Artificial intelligence is being used to understand cities and build new types of structures – and it’s becoming clear that there’s a lot we can learn from it.
Siri, Alexa, and the other personal assistants that so many of us have in our homes, cars, and pockets are designed to learn from us. They familiarize themselves with facets of our lives – what routes we take to work, what musicians we like to listen to – so that they can perform more efficiently and improve a world of artificial intelligence-powered devices. But what can we learn from the AI in order to improve our world? Turns out there’s a lot.
Academics and businesses are already exploring the ways in which AI can help us better understand our cities, uncovering information that was previously too laborious to quantify, and producing design solutions that challenge what’s humanly possible. And with this knowledge, new opportunities for how we develop urban spaces emerge.
Urban planning has long been informed by our understanding of a city’s needs; for example, bolstering public transport and high-density housing to meet population growth. But what if some of these understandings are actually misconceptions?
That’s a question AI can answer, based on a four-year research project undertaken by MIT’s Media Lab. The team studied how neighborhoods in five different cities have changed by analyzing 1.6 million pairs of photos. Their method involved comparing scenes taken seven years apart – something that would be prohibitively time-consuming for humans, but was achievable with the help of a human-trained machine learning system. Through the data, the researchers were able to test common beliefs about cities. For instance, that high and low incomes correlate with positive and negative changes (they don’t). Or that housing prices are consistent with revitalization (they aren’t).
Similarly, urbanism-focused AI startup Topos has rethought the established borough boundaries in New York City with a model that’s based on algorithms, not tradition. By examining existing information, such as satellite images, topographic data, business concentration, and population density, and then grouping areas based on similarities, the company has suggested five modern boroughs that provide a more nuanced look at the city than the existing definitions allow.
Both of these approaches to investigating urban environments can provide governments and businesses with insights that are unavailable without the help of AI, providing a better understanding of changes within cities and allowing for more considered and effective urban planning.
Architects have long sought to push the boundaries of style, but the next frontier might be one that’s isn’t even explored by humans. Architect-programmers Michael Hansmeyer and Benjamin Dillenburger have spent years producing structures that are born from the mind of an AI instructed to work within set parameters. The results – such as the recent Digital Grotesque II, with its 1.35 billion surfaces – are overwhelmingly intricate and distinct from existing architecture. Hansmeyer estimates that manually designing something so detailed would take "thousands" of years.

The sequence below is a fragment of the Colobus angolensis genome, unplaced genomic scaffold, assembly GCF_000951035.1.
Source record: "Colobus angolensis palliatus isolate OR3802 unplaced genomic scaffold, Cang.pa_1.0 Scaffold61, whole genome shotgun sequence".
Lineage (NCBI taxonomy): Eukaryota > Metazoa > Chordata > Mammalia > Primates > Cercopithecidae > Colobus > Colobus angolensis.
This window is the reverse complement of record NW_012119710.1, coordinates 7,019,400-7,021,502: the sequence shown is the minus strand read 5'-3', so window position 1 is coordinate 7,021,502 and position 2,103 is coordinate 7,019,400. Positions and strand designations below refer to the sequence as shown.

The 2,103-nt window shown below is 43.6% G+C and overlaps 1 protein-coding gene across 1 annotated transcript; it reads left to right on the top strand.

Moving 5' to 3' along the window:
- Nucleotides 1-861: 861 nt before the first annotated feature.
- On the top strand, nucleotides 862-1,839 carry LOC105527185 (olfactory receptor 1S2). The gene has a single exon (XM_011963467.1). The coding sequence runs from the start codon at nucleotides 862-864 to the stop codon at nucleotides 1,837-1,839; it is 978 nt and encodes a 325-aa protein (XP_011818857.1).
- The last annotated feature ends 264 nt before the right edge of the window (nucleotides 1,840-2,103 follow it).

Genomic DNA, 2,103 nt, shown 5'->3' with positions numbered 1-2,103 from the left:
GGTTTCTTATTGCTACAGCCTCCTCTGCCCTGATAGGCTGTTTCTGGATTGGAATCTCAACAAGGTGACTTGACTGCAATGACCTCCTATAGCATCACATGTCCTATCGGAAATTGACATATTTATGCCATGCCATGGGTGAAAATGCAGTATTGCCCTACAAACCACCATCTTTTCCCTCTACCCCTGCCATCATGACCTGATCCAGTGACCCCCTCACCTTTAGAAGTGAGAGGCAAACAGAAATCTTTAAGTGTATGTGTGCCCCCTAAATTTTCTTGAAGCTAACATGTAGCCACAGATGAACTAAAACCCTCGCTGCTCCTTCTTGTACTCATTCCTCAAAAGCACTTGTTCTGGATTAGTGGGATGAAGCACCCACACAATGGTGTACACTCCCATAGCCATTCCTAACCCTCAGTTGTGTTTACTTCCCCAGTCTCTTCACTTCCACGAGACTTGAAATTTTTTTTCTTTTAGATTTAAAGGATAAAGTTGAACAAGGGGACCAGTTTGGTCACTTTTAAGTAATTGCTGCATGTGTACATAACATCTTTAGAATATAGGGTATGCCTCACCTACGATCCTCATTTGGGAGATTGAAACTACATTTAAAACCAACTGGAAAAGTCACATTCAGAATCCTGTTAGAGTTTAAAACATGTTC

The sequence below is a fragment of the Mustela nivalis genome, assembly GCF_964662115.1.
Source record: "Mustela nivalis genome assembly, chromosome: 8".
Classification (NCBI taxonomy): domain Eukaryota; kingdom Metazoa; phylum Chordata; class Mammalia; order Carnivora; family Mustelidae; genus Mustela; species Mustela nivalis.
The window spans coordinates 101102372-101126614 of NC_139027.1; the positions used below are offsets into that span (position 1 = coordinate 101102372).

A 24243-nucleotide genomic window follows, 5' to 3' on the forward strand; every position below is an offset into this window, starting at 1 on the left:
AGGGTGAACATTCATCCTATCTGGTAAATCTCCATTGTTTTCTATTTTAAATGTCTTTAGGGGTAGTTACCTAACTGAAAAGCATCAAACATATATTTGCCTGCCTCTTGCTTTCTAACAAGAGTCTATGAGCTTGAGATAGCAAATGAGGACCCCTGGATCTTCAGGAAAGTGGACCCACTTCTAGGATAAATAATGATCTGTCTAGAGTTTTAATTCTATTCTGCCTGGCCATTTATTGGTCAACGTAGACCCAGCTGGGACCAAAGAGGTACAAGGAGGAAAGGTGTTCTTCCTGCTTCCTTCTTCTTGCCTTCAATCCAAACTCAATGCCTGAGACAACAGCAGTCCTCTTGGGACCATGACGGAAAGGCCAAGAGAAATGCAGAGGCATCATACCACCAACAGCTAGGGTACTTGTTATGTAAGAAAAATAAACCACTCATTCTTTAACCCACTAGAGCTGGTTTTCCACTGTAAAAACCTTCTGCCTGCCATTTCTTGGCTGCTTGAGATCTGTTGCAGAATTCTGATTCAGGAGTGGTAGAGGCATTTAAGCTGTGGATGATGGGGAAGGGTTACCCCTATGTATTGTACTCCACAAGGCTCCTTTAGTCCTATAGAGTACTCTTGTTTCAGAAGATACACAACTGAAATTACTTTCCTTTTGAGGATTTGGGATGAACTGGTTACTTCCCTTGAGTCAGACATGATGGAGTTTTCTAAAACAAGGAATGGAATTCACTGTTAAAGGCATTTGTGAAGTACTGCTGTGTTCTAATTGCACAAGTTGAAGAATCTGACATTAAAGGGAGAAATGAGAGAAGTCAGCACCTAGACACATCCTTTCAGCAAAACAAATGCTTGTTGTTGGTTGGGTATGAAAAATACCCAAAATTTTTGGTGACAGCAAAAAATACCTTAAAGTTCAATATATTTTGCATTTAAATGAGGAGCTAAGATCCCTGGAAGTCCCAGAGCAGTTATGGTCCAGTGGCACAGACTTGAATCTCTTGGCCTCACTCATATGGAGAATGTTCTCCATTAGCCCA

And it isn’t just the artistic end of the spectrum that can benefit from autonomous methods. Various architects and startups are looking into how AI can enhance mass-produced homes. In his Mass Market Alternatives exhibition, architect John Szot has shown how algorithmic models can add some much-needed diversity to the uniform designs that dominate suburban residential developments. His program is intended to generate unique layouts based on existing dwelling styles that "challenge conventions and broaden our spatial and experiential palette."
Prefabricated housing company Cover, on the other hand, is letting owners play a part in the AI-powered planning. Whereas prefab properties tend to be homogenous to keep the design process short and inexpensive, Cover’s system is able to quickly and cheaply create personalized home arrangements by surveying customers on their lifestyles and needs, and considering environmental factors such as the sun’s path. Undoubtedly, AI presents opportunities for structural variations that exceed human capabilities and possibly imagination, and may even birth the next architectural trends.
As our urban spaces grow and change, AI looks set to become a valuable part of the planning process – not simply as a tool, but as an informative and creative force that can help us understand our world and provide new ways to approach design.